Softball league starts up in Baldwin Park

Marcus Moffatt launched recently Baldwin Park’s co-ed softball league, which plays Sundays at Blue Jacket Park.

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Baldwin Park now has its own adult softball league.

The co-ed league, which is open to anyone over age 18 no matter the skill level, already has more than 70 people, even though it started only a few months ago. 

The league is independent of any neighborhood associations.

Organizer and local resident Marcus Moffatt says he got the idea to start the league. He coaches T-ball and baseball, and noticed nobody else was using the softball field located at Blue Jacket Park.  

“I started asking some other dads and coaches in the community if they wanted to play, and it was clear that there was a huge need,” Moffatt says. “Our community (is what inspired him to start the league). Baldwin Park is such a great community. We have almost everything else, but we needed an adult softball league. When I asked around, the energy and excitement to join was very overwhelming. It gave me a real sense of pride in our community.”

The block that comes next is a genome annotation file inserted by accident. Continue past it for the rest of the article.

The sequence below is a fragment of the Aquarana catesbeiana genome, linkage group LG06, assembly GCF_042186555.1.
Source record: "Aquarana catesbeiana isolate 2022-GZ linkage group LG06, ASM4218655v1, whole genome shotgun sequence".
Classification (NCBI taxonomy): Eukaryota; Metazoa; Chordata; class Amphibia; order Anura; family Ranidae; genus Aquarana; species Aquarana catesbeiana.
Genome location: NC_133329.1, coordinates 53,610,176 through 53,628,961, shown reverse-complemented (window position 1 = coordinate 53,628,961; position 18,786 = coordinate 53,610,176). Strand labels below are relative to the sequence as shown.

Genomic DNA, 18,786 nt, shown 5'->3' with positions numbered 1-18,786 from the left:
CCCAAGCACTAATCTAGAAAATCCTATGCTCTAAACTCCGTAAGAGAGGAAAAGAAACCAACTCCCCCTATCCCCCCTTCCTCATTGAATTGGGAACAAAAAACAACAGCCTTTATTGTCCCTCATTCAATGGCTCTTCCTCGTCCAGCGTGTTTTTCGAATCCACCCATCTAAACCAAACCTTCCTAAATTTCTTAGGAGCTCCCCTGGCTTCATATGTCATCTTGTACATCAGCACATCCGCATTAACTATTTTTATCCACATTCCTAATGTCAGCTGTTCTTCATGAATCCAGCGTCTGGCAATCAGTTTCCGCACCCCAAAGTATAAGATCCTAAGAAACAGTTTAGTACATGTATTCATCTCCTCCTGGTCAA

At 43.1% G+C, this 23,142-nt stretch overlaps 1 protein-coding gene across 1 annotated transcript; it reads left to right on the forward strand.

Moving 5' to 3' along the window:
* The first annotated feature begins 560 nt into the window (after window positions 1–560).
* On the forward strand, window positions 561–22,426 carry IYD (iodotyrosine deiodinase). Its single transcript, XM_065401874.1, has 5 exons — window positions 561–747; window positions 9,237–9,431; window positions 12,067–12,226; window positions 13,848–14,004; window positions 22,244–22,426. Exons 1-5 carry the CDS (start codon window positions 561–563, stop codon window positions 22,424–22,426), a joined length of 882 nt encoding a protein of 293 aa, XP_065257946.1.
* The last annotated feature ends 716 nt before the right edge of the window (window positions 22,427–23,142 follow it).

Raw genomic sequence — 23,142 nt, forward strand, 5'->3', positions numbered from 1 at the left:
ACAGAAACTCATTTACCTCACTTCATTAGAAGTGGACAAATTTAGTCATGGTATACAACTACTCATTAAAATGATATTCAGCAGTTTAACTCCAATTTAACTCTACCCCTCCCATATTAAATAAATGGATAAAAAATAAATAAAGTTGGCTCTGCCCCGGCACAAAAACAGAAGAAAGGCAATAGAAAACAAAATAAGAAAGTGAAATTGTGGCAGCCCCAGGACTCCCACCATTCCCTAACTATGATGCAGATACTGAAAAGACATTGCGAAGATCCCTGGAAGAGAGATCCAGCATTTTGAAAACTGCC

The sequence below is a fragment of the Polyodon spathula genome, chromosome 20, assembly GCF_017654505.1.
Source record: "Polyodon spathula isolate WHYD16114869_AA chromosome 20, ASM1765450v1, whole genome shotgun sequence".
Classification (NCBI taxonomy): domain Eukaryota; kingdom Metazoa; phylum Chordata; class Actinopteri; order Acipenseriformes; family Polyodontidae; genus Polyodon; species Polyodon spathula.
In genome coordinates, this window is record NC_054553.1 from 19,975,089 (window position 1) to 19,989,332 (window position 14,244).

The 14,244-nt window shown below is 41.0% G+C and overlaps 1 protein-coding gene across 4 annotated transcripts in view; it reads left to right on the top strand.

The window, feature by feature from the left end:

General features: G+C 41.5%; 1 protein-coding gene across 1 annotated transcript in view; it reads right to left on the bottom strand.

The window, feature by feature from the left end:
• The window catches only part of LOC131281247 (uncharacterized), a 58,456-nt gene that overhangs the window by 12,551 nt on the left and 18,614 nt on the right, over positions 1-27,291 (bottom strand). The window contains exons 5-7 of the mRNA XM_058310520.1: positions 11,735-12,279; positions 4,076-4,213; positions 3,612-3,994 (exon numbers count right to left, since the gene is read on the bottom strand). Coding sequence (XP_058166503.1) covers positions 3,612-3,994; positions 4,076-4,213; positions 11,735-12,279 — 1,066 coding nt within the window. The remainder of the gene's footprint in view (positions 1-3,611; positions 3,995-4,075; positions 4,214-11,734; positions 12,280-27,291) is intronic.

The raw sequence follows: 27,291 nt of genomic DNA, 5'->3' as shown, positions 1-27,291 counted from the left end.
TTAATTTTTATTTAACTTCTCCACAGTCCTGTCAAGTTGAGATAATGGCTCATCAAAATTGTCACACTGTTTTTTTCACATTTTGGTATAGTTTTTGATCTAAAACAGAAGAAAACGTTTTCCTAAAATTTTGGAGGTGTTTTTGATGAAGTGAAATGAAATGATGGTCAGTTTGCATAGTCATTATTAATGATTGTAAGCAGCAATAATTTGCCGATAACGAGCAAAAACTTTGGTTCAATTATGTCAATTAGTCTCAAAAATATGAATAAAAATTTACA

Although Moffatt hadn’t played softball in years, he always loved baseball. 

Moffatt shared both of his daughters are continuing to play and learn to understand baseball. 

“They play baseball, and there are not a lot of girls in baseball,” he says. “I wanted to introduce them to softball and allow them to see more of the game to understand it. I also want them to understand that softball can be intertwined with girls and boys — just like baseball.”

Moffatt says softball is a great sport, because all skill levels can play and be involved — something that is not true of all sports. 

“I wanted everyone to be able to play and have fun,” he says. “We have players (who) played competitively in college and we have players (who) just bought their first glove before our first game. It’s really great to be walking in Baldwin Park on a Tuesday and randomly see those players that were just introduced (or reintroduced) to the game practicing for Sunday. People are out there to have fun, but you can see they are competitive and do care. It’s a family community, and I wanted not only a softball player, but their spouse who might have never played want to join in on the fun. The code of conduct is very clear that we are out here to have fun and be neighborly with one another.”